Capt. John Blonsick is used to traveling at roughly the speed of sound. As a commercial pilot for Delta Airlines, he made six ocean crossings in the 12 days leading up to Christmas. Europe, Asia, Africa, North America – jet lag is part of the job description.
Yet Blonsick, 50, has chosen to spend his downtime in a less-than-relaxing way: kayaking the 150 miles from Sanford to Jacksonville along the St. Johns River to raise money for the nonprofit Wounded Warrior Project. Tackling the journey 20 to 30 miles at a stretch, on the water he averages just 3.5 miles per hour.
He also carries a machete and a World War II fighting knife to even the odds against alligators and snakes who might object to his route. With no chase boat to accompany him for most of his run, there is no help for hours or miles should something go wrong. “When you’re alone on a long stretch of water with nothing but river and trees, failure is not an option,” he says.
A Navy veteran, Blonsick was introduced to the Wounded Warrior cause by a friend who served as a contractor in Iraq and Afghanistan. Blonsick calls his quest “the Patriot Paddle,” and this week he plans to finish the final segment, between Orange Park and Jacksonville.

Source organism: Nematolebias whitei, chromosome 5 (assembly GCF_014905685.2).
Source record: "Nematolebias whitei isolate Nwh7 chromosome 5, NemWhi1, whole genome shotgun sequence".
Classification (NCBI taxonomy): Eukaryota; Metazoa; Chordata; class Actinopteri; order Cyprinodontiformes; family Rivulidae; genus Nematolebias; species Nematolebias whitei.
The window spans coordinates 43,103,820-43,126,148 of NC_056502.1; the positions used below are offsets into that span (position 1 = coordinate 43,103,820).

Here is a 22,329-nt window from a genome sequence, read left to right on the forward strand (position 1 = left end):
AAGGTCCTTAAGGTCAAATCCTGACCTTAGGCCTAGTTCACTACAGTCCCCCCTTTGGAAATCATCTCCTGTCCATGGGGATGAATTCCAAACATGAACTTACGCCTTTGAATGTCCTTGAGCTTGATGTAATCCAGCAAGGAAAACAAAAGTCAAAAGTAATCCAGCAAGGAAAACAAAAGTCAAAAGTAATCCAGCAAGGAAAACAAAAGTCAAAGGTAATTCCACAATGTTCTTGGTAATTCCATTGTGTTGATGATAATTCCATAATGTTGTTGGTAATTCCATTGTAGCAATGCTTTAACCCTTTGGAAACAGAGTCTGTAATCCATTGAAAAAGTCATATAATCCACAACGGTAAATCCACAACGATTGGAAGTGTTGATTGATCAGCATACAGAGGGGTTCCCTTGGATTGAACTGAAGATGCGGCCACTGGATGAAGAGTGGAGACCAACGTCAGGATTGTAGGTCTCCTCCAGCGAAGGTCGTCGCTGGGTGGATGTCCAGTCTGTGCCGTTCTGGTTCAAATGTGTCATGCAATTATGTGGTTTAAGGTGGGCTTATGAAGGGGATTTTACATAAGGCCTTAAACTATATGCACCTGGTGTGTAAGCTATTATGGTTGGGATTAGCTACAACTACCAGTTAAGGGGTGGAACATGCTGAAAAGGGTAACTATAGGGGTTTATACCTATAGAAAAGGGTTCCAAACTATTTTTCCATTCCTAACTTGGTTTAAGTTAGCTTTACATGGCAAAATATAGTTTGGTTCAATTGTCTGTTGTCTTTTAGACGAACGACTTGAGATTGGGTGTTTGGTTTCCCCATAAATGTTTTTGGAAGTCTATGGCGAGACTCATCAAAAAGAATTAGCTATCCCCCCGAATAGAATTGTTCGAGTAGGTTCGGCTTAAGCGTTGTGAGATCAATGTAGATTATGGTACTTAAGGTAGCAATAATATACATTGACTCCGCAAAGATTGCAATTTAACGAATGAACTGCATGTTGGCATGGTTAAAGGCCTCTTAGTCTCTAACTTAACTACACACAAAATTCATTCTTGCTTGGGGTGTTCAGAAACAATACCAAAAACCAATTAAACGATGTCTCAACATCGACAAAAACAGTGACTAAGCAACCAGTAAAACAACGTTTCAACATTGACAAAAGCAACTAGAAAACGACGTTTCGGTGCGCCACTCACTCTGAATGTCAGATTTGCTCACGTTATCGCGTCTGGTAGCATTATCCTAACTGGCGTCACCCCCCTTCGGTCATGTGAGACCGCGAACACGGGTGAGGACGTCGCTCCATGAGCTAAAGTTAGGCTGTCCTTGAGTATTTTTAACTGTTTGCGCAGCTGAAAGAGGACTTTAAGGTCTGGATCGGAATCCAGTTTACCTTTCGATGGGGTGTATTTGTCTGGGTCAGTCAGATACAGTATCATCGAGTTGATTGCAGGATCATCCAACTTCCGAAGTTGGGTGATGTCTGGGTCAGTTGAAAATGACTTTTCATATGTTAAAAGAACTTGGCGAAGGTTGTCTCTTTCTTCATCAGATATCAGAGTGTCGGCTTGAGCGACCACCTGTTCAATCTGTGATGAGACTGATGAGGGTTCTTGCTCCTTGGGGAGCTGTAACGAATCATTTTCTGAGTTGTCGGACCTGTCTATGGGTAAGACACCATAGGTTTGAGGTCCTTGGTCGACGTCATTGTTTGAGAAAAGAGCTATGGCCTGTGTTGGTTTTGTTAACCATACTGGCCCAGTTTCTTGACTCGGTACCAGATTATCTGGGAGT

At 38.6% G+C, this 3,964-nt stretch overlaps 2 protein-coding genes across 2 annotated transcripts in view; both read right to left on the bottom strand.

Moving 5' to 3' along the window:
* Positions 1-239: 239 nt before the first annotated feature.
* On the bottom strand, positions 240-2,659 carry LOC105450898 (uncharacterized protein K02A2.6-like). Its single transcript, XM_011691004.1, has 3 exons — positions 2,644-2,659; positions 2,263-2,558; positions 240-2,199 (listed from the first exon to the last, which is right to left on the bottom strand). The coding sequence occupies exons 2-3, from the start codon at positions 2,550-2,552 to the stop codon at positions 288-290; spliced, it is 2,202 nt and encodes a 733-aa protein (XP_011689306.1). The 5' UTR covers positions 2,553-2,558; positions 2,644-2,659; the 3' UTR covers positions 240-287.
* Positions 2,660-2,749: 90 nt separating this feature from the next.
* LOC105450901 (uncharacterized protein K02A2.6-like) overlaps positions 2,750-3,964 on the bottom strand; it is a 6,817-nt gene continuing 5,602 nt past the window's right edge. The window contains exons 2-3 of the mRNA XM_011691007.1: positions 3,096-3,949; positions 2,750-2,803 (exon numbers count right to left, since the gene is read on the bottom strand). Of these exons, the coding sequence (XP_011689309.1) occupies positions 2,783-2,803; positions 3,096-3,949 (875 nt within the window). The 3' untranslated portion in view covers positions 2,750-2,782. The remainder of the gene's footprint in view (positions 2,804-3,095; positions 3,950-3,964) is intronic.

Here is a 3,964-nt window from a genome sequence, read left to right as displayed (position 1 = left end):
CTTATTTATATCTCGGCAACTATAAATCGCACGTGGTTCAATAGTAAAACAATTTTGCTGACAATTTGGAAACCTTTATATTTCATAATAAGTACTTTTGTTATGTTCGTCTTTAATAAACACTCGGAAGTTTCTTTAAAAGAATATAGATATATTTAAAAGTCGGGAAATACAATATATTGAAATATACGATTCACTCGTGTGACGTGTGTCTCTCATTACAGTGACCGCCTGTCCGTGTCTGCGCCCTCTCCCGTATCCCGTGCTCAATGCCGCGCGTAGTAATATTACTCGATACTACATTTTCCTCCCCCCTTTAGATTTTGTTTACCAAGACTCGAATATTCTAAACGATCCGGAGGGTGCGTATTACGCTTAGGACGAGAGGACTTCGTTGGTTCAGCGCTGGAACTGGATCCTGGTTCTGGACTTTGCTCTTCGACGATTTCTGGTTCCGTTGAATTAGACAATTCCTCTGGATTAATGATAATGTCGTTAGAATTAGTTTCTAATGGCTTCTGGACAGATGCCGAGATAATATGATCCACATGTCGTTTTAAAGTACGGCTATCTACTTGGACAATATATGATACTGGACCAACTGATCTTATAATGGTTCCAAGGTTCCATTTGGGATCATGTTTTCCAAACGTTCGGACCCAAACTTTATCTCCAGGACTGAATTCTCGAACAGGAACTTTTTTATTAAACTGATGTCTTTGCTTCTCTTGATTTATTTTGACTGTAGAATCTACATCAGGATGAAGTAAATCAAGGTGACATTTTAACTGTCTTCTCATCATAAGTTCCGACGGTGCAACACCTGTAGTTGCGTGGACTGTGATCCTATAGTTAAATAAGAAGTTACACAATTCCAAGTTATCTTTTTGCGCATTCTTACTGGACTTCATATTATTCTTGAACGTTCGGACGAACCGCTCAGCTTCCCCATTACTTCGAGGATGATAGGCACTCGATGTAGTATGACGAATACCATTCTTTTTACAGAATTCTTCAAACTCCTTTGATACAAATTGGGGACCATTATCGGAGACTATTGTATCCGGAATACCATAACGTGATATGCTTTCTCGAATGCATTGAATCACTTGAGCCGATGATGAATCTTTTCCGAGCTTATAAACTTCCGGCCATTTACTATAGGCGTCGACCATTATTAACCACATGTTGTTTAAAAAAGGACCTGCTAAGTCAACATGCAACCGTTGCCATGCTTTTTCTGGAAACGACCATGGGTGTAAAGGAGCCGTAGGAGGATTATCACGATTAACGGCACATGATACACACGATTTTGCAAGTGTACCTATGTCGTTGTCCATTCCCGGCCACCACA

Already he has kayaked from Sanford to Hontoon Island, Astor, Georgetown, Welaka, Palatka and Green Coves Springs. He hopes to raise $3,000 in contributions – all of which will go directly to the Wounded Warrior Project. He is covering all the costs of the journey himself. Blonsick also wants to create an annual one-day kayaking event as an ongoing fundraiser for the program.
To cover 150 miles, after all, is not for the casual kayaker. Blonsick has encountered swarms of blind mosquitoes, high waves, gators, water moccasins and deep fatigue. “Sometimes when the wind is blowing and the waves are throwing me around, I have my doubts,” he says. “[But] I think of injured soldiers and know my inconvenience means nothing next what they have suffered.” The Wounded Warrior Project helps combat-injured men and women through various physical challenges and activities designed to reignite a passion for living. Blonsick figures it’s the least the country should do.
“When you come home from war injured, you deserve a better shot at recovery than we gave guys coming home from Vietnam,” he says.
If you’d like to support the charity by sponsoring Blonsick, click here.